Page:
Turkey's time to remove the dirt with Iran
The Syrian conflict is worsening diplomatic relations between Turkey and Iran. Iranian Prime Minister Mahmoud Ahmadinejad canceled a visit to Turkey to disagree with Leon Panetta, Secretary of Defense of the United States. Panetta traveled to the south of the country to oversee the installation of Patriot batteries, devices supplied by the NATO military under the pretense of allowing Turkey to defend itself from a Syrian attack on its territory.
According to the Iranian government, Patriot batteries of NATO "are part of a Western plot to trigger World War III and only worsen the situation in Syria." The Turkish Foreign Minister, Ahmed Davutoglu, has strongly criticized the reaction of Iran and has accused the country of failing to act forcefully against the government of Bashar al-Asad and consenting to attacks on Turkish territory.
Since the beginning of the war of aggression against Syria, Iran and Turkey have been at opposite sides and this has a direct impact on the international development of the conflict. On the one hand, Turkey has given moral and logistical support to the rebels because Turkey, like a good little vassal state, promotes the western fantasy of Syrian killings of civilians by the al-Assad government, and the "refugee camps" established in southeastern Turkey. Moreover, Iran has supported the anti-imperialist resistance in the Middle East.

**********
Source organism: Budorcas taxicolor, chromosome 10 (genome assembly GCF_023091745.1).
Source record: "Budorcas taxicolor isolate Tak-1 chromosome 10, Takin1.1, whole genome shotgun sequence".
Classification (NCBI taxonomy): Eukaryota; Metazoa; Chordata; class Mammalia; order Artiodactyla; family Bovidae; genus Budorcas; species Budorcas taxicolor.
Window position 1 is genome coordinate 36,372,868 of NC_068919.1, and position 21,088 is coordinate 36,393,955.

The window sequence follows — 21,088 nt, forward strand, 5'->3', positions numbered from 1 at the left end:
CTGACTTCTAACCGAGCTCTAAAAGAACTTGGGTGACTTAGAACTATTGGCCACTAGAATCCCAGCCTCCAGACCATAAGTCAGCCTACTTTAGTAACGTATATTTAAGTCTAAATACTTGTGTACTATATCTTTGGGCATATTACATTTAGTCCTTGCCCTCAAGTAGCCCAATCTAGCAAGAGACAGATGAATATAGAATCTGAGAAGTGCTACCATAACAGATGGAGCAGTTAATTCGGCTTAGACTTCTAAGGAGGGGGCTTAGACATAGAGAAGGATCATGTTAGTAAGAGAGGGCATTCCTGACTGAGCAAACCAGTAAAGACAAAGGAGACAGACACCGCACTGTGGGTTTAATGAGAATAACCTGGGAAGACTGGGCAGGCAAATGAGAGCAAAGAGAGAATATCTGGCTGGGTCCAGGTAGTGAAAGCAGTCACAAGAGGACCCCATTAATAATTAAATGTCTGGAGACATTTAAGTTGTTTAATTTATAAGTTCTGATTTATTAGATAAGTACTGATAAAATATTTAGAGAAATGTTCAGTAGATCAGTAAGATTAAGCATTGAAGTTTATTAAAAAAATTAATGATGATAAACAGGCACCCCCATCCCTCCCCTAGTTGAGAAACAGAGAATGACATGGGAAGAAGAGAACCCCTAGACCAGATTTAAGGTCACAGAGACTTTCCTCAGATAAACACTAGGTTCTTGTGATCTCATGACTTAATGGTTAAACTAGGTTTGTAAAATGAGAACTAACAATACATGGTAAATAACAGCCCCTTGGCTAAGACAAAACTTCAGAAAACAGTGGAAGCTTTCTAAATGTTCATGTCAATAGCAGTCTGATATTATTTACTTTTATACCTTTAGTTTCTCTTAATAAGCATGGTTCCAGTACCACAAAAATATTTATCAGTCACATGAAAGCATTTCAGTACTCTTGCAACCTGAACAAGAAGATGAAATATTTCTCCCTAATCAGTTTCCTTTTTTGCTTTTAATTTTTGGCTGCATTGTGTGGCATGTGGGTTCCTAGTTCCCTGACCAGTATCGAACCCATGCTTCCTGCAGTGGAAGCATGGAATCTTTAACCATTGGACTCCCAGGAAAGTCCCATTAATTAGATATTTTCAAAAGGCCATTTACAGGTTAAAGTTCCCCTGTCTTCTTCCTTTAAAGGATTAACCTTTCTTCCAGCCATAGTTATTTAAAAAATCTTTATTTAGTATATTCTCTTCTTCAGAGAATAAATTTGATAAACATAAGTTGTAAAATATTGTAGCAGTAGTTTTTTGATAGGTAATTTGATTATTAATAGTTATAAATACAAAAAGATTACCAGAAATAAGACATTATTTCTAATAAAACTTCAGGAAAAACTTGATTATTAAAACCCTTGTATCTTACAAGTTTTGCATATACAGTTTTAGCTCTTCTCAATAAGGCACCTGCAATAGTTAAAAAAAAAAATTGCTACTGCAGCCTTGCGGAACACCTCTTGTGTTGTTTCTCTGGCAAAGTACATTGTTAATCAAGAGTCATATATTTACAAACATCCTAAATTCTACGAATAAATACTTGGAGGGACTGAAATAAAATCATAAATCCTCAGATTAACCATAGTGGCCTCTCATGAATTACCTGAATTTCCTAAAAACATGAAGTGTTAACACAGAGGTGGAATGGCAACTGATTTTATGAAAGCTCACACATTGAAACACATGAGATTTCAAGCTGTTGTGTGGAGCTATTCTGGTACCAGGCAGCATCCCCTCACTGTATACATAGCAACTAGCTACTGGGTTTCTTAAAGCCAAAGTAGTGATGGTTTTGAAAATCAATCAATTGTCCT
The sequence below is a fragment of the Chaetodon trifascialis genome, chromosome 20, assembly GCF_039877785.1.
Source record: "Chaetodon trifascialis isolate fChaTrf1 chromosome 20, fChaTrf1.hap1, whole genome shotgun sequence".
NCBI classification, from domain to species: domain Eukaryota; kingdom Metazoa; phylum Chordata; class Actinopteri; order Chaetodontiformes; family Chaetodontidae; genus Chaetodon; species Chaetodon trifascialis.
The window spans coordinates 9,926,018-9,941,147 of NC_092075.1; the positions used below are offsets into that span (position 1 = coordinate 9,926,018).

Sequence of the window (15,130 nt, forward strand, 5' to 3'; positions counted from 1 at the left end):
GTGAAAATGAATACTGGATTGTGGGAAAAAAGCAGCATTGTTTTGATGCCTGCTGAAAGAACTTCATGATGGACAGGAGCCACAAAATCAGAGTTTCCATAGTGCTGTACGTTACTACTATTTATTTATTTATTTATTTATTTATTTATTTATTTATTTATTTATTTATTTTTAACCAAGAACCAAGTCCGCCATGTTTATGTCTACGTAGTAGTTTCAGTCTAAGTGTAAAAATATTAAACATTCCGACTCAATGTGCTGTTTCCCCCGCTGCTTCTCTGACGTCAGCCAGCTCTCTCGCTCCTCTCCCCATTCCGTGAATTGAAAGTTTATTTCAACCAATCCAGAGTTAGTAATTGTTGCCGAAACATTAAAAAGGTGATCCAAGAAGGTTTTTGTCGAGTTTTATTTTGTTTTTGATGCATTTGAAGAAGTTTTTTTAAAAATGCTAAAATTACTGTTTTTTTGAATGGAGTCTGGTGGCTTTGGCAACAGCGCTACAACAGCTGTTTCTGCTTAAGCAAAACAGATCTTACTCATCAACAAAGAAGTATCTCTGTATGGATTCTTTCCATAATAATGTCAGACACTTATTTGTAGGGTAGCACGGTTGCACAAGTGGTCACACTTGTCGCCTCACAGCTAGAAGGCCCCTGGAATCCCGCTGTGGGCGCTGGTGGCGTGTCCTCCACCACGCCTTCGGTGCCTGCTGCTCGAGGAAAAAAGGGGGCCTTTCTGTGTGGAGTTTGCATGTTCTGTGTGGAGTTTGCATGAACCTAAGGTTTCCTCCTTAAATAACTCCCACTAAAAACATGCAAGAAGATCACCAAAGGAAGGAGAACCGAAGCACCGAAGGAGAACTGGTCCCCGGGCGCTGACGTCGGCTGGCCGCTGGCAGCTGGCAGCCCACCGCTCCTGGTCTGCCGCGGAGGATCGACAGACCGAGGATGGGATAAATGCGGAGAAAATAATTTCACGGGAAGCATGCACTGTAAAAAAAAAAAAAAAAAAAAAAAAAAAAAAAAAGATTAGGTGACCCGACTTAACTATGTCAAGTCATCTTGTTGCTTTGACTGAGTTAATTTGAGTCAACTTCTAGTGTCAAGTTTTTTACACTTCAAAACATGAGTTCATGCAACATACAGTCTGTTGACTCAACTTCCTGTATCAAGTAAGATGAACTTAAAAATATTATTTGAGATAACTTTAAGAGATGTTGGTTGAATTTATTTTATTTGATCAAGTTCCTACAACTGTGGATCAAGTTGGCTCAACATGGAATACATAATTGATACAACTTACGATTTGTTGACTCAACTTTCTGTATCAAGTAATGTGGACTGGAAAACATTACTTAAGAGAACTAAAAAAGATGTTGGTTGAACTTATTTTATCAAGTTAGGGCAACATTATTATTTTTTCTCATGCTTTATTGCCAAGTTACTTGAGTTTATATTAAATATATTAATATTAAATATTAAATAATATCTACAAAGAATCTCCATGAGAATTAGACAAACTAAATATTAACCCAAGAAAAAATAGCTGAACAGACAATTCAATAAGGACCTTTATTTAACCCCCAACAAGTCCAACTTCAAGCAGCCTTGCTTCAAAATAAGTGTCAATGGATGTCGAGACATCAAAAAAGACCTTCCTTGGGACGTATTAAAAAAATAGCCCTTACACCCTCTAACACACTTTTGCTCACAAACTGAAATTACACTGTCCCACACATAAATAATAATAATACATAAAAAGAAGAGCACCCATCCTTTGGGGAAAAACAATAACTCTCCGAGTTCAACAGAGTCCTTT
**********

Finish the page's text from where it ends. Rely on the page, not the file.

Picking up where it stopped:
NATO and international powers rely on the possibility that Turkey may be established as a base of operations if an international intervention in Syria happens.
Despite the differences that Turkey and Iran show on the resolution of the conflict in Syria, the two countries have been allies in the past twenty years in economic and diplomatic affairs: between 1991 and 2011, Turkish exports to Iran increased 3,113,000 dollars and Turkish imports from Iran in 11,109,000,000 dollars, due to increased Turkish demand for Iranian natural gas. Iran is essential to meet the natural gas needs of Turkey, and it is the route that allows Turkish foreign trade to reach Central Asia.
Since Prime Minister Recep Tayyip Erdogan rose to power in 2002, Turkey has played the role of mediator between the International Atomic Energy Agency (IAEA) and Iran. Its purpose is to ensure the transparency of Iran's nuclear activities to avoid distrust of the international community, and especially the United States, which called for tougher economic sanctions in order to prevent "proliferation" to the Persian country.
However, Turkey's mediation fails, as Iran continues its efforts to defend the Syrian people and government. Turkey fears that Iran will economically and logistically help the Kurdish separatist group, PKK, with cells present on the Syria - Turkey border.
Iran opposes the establishment of military Patriot batteries along the border, since Turkey is thereby shielding the area and it will facilitate the exchange of weapons between terrorists in Syria and their counterparts in Turkey.
Nevertheless, it is likely that Turkey and Iran will resume the path of dialogue to restore diplomatic relations and promote economic exchange between the two countries. However, one cannot rule out that the dirty war of the Syrian conflict buries economic and political arrangements agreed upon in recent years.
Translated from the Spanish version by: